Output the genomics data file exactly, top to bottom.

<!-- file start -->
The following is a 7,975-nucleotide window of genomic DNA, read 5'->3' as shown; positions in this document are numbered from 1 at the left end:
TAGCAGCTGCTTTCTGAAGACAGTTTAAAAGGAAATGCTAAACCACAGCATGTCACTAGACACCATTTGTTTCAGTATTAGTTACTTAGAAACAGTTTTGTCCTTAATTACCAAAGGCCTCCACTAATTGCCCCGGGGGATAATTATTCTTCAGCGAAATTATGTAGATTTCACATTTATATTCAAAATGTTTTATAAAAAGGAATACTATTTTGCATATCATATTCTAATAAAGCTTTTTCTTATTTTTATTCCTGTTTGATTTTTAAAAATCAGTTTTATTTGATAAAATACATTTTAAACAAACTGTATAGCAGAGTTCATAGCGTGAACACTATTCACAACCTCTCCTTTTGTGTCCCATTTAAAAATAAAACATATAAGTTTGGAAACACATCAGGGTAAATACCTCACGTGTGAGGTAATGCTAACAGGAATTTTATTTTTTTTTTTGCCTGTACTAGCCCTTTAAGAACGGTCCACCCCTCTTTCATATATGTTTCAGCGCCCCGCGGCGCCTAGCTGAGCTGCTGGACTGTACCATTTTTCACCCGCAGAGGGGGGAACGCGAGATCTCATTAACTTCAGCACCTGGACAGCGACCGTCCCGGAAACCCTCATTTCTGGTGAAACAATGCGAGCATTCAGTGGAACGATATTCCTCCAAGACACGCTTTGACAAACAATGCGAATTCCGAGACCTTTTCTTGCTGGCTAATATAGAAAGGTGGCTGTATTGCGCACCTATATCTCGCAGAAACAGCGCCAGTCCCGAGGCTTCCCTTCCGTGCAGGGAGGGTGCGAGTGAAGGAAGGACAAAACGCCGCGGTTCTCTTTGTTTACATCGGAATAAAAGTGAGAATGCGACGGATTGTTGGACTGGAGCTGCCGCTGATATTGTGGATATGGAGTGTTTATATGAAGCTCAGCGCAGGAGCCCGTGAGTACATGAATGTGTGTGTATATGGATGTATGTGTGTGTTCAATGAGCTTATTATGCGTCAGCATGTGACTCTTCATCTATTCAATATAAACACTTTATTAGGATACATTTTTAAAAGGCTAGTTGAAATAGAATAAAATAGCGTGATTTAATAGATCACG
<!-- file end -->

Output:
The following is a 7,975-nucleotide window of genomic DNA, read 5'->3' as shown; positions in this document are numbered from 1 at the left end:
TAGCAGCTGCTTTCTGAAGACAGTTTAAAAGGAAATGCTAAACCACAGCATGTCACTAGACACCATTTGTTTCAGTATTAGTTACTTAGAAACAGTTTTGTCCTTAATTACCAAAGGCCTCCACTAATTGCCCCGGGGGATAATTATTCTTCAGCGAAATTATGTAGATTTCACATTTATATTCAAAATGTTTTATAAAAAGGAATACTATTTTGCATATCATATTCTAATAAAGCTTTTTCTTATTTTTATTCCTGTTTGATTTTTAAAAATCAGTTTTATTTGATAAAATACATTTTAAACAAACTGTATAGCAGAGTTCATAGCGTGAACACTATTCACAACCTCTCCTTTTGTGTCCCATTTAAAAATAAAACATATAAGTTTGGAAACACATCAGGGTAAATACCTCACGTGTGAGGTAATGCTAACAGGAATTTTATTTTTTTTTTTGCCTGTACTAGCCCTTTAAGAACGGTCCACCCCTCTTTCATATATGTTTCAGCGCCCCGCGGCGCCTAGCTGAGCTGCTGGACTGTACCATTTTTCACCCGCAGAGGGGGGAACGCGAGATCTCATTAACTTCAGCACCTGGACAGCGACCGTCCCGGAAACCCTCATTTCTGGTGAAACAATGCGAGCATTCAGTGGAACGATATTCCTCCAAGACACGCTTTGACAAACAATGCGAATTCCGAGACCTTTTCTTGCTGGCTAATATAGAAAGGTGGCTGTATTGCGCACCTATATCTCGCAGAAACAGCGCCAGTCCCGAGGCTTCCCTTCCGTGCAGGGAGGGTGCGAGTGAAGGAAGGACAAAACGCCGCGGTTCTCTTTGTTTACATCGGAATAAAAGTGAGAATGCGACGGATTGTTGGACTGGAGCTGCCGCTGATATTGTGGATATGGAGTGTTTATATGAAGCTCAGCGCAGGAGCCCGTGAGTACATGAATGTGTGTGTATATGGATGTATGTGTGTGTTCAATGAGCTTATTATGCGTCAGCATGTGACTCTTCATCTATTCAATATAAACACTTTATTAGGATACATTTTTAAAAGGCTAGTTGAAATAGAATAAAATAGCGTGATTTAATAGATCACG